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Da Sweet Blood of Jesus

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<i>Da Sweet Blood of Jesus</i>

A few years ago, around the time of the release of his 2008 film Miracle at St. Anna, something terrible happened to Spike Lee—he started making bad movies. Documentary work aside, Lee’s filmography has been studded with critical and financial duds, including his remake of Oldboy and his faltering return to indie aesthetics, the disappointing Red Hook Summer. Da Sweet Blood of Jesus, a reinterpretation of the 1973 cult classic Ganja & Hess (a film that, admittedly, I’ve never seen), continues Lee’s recently rediscovered run-and-gun, low-budget style, formerly his filmmaking bread and butter. Da Sweet Blood was reportedly shot over a brief 16 days, and was Lee’s first crowdsourced effort, the funds having been raised through a Kickstarter campaign (apparently without the same backlash bestowed upon Zach Braff). As a longtime Spike Lee fan, I’m sorry to say that many of his financial backers, celebrity and otherwise, will be disappointed with the final product.

Da Sweet Blood is a movie about people drinking blood that’s not a vampire movie. In an introduction that plays like a no-budget Indiana Jones knockoff, a well-to-do professor, Dr. Hess Green (Stephen Tyrone Williams) comes into possession of a mysterious African artifact, a tribal bladed weapon of some sort. He retreats to his posh Martha’s Vineyard estate, where he’s joined by a colleague, art curator Lafayette Hightower (Elvis Nolasco). Then things get very strange very fast. Hightower kills Green with the artifact and commits suicide, but before long Green is revived, only to find himself lapping up Hightower’s pooling blood off the ground. A few days later, Hightower’s wife, the feisty Ganja (Zaraah Abrahams), arrives looking for her estranged husband. She and Green enter into an intimate relationship built around a shared interest in conversation, sex and literal blood lust.

This may sound juicy, but the film’s wooden dialogue and pretentious aspirations strip the proceedings of any real passion. Lee’s direction is baffling, especially in the initial scenes in which Hightower and Green discuss high-minded concepts of art and philosophy. The two actors are clearly talented, but struggle with an unnatural, forced script that is more concerned with conveying theories than sounding like things that people would actually say. The movie feels extremely disjointed the whole way through, and for all its blood and sex, it’s actually kind of boring. A little more about the latter element; there are moments bordering on soft-core porn throughout, where Lee’s cinematic gaze seems to drill holes through the naked bodies of the female actors. Near the end of the movie, a female friend of Green’s arrives at the house. Ganja, who has gone through a marked transformation by this point, seduces her and the two wind up showering in the bathroom before ending up on the floor in Sapphic ecstasy. The scene would not feel out of place in a Cinemax After Dark flick.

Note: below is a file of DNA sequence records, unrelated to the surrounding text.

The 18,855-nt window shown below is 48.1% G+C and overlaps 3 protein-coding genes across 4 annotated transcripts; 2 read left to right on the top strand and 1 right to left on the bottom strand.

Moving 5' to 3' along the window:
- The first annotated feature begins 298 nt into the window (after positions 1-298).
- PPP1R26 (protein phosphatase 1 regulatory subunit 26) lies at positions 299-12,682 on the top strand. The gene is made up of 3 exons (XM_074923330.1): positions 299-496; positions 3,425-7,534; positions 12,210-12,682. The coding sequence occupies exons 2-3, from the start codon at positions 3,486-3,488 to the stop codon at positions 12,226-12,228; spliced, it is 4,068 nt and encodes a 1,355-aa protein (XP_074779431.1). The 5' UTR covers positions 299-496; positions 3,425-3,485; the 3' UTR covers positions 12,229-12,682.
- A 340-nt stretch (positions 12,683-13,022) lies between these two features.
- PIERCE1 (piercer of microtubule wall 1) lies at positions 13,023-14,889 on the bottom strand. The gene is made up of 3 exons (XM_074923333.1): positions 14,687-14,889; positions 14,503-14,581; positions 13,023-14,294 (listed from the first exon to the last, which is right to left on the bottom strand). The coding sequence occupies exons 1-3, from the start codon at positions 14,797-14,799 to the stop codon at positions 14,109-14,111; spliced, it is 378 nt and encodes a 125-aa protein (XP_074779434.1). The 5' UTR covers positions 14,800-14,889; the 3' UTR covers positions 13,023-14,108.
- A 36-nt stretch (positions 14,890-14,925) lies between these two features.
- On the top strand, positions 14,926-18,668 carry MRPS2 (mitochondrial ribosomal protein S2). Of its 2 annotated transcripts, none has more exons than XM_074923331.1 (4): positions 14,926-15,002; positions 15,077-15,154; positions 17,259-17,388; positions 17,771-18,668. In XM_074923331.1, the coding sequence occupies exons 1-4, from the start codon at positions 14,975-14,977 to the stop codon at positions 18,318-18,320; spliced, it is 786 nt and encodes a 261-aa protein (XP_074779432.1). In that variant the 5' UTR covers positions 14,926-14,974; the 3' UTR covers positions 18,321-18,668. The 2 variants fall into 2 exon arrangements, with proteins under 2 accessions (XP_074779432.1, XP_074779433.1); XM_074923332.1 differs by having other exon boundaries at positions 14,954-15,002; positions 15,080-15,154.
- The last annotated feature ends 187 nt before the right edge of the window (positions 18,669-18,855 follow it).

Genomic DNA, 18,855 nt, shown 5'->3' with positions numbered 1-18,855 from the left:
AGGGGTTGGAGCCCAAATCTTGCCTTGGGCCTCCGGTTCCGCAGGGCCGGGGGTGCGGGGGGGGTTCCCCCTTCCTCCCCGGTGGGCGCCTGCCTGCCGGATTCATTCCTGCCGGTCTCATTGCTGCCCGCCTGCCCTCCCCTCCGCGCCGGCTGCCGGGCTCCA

Let’s be clear here—there’s nothing wrong with graphic sex scenes between two beautiful women, or two beautiful men, or two ugly men and two average-looking women… but I’m left wondering exactly how the scene fits into the film’s plot. Da Sweet Blood of Jesus deals explicitly with the role of religion in our lives, specifically those of African Americans, as the title and several scenes set in a rapturous church that almost feel like a sequel to Red Hook Summer attest to. Addiction is another major concept addressed here, whether it’s reliance on drugs, sex, God, or, in this case, blood. But the film’s execution doesn’t serve its subject matter, making it feel more like an affected thesis than an effective work of art.

The best moments are when flashes of Lee’s personality shine through. The opening credits feature dancer Charles “Lil’ Buck” Riley twisting and moving to Bruce Hornsby’s soft and melodic piano score. It’s a love letter to Brooklyn, as Riley performs against beautiful backdrops like the Red Hook waterfront. And, of course, Lee’s signature gliding dolly shot appears late in the film. But these brief moments have little to do with the rest of the movie, which is painfully muddled and not very entertaining. I haven’t given up hope, though, that next time Lee will do the right thing.

Director: Spike Lee
Writers: Bill Gunn and Spike Lee
Starring: Zaraah Abrahams, Stephen Tyrone Williams, Rami Malek, Elvis Nolasco
Release Date: Feb. 13, 2015


Jonah Flicker lives in Brooklyn, N.Y. and writes about travel, movies, music, food, drink and Iceland for a variety of publications. You can follow him on Twitter and on his blog.

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